Hedy Lamarr has always been a bit of an enigma. Beautiful, glamorous, and mysterious, Lamarr seemingly took cues from 30s sensation Greta Garbo, eventually embracing a reclusive lifestyle. Bombshell: The Hedy Lamarr Story, a 2017 documentary produced by Susan Sarandon, attempts to introduce the world to the “real” Lamarr through interviews, film clips, newspapers and rare, candid photographs. Bombshell tries to paint Lamarr as a victim of Hollywood pressure, a victim of the U.S. government (who turned their nose up at her communication technology but eventually utilized the invention after her patent ran out) and above all, a victim of her own beauty.
Because of her beauty, Louis B. Mayer, the head of MGM, signed Lamarr to a contract and her time at the studio is equated to a form of modern-day slavery. While that is a relatively fair assessment, the studio system was also clear about what employees were getting into before signing. Contracts to establish employment with a studio were usually upwards of 20 pages. During the era, combinations of sleeping pills and amphetamines were a common prescription for people from all walks of life, not just movie stars. Yet that film ignores these facts, and Lamarr is portrayed as a victim of both the studio and her beauty.
Lamarr and her inventing partner, George Antheil, approached the U.S. government with their frequency-hopping spread spectrum invention in the early 40s. However, the United States Navy claimed to have misunderstood the technology, based off the same indented rolls utilized by player pianos, and rejected Lamarr and Antheil’s bid for the invention to be utilized (it would eventually be used to create WIFI and GPS systems). Instead, the United States government asked Lamarr to raise war bonds (she ended up raising over $25,000,000 for the US war effort).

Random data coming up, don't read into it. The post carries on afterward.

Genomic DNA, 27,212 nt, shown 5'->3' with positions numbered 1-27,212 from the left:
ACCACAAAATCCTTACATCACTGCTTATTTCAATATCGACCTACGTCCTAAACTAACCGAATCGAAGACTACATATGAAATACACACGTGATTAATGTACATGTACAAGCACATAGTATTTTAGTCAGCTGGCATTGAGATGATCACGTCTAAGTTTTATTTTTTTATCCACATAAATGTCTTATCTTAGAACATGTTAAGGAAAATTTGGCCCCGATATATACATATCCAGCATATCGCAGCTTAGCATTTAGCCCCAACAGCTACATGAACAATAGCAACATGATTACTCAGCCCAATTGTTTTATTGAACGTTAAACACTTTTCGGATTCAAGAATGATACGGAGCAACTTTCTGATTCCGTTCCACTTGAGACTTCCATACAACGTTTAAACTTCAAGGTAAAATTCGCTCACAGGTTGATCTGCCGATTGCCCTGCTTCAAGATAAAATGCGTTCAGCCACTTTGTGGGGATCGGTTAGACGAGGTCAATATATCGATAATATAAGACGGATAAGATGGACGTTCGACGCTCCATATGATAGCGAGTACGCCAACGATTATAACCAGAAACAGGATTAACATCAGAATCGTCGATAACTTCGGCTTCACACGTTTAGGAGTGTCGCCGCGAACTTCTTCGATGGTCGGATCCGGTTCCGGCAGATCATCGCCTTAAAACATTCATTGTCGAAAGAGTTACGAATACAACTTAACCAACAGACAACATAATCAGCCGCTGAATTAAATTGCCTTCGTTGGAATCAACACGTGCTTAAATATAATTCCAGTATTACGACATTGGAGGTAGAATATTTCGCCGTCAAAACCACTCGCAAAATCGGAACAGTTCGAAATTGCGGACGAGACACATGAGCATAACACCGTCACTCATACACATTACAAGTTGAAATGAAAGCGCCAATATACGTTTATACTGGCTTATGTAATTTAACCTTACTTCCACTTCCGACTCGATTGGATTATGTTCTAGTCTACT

Bombshell doesn’t help distance Lamarr from her appearance by opening with clips from 1932’s notorious Ecstasy, the film that would box Lamarr into a gilded-cage because of her beauty. Bombshell doesn’t talk about her childhood in detail either; it jumps to Lamarr’s first marriage, completed when she was only 19, with arms manufacturer, Fritz Mandl. Again, Lamarr is classified as a victim of her beauty who elaborately escapes from her domineering husband by giving a maid sleeping powder. The filmmakers insinuate that her marriages were created and centered around her appearance; the failures because of it. Yet, one cannot help but feel that the film could have gone deeper. Yes, Lamarr was a beautiful woman, but divorce was unlikely to strike six times simply because her husbands got over how beautiful she was.
Film historian Jeanine Basinger claims in the film that in another life Lamarr could have been a scientist, but she was a victim of her own beauty and relegated to film stardom. While this could be true, Lamarr’s beauty was not the main hinderance she faced; being female in the male-dominated 40s was. Bombshell ignores the fact that Lamarr started her own production company, Mars Film Corporation, in 1945, instead labeling Lamarr as merely being a producer. When one is looking at Lamarr’s achievements, the removal of that pivotal business venture seems a bit blasphemous. The film ends with focusing on Lamarr’s appearance towards the end of her life, drastically changed by plastic surgery. For a film that focuses so heavily on removing Lamarr from her appearance, focusing on her changing appearance seems a bit ironic. The rushed thirty minutes for the last 50 years of her life leaves the viewer wanting more.
Overall, the movie is beautifully crafted but quite grating for anyone who has more than a passing interest in Lamarr. Lamarr was more than her appearance, yes, but she was also more than a victim of her face and those she encountered. Lamarr’s achievements outside of her beauty and inventing seem ignored and one doesn’t leave feeling like the know Hedy Lamarr as a person; they leave feeling like the know Hedy Lamarr the victim.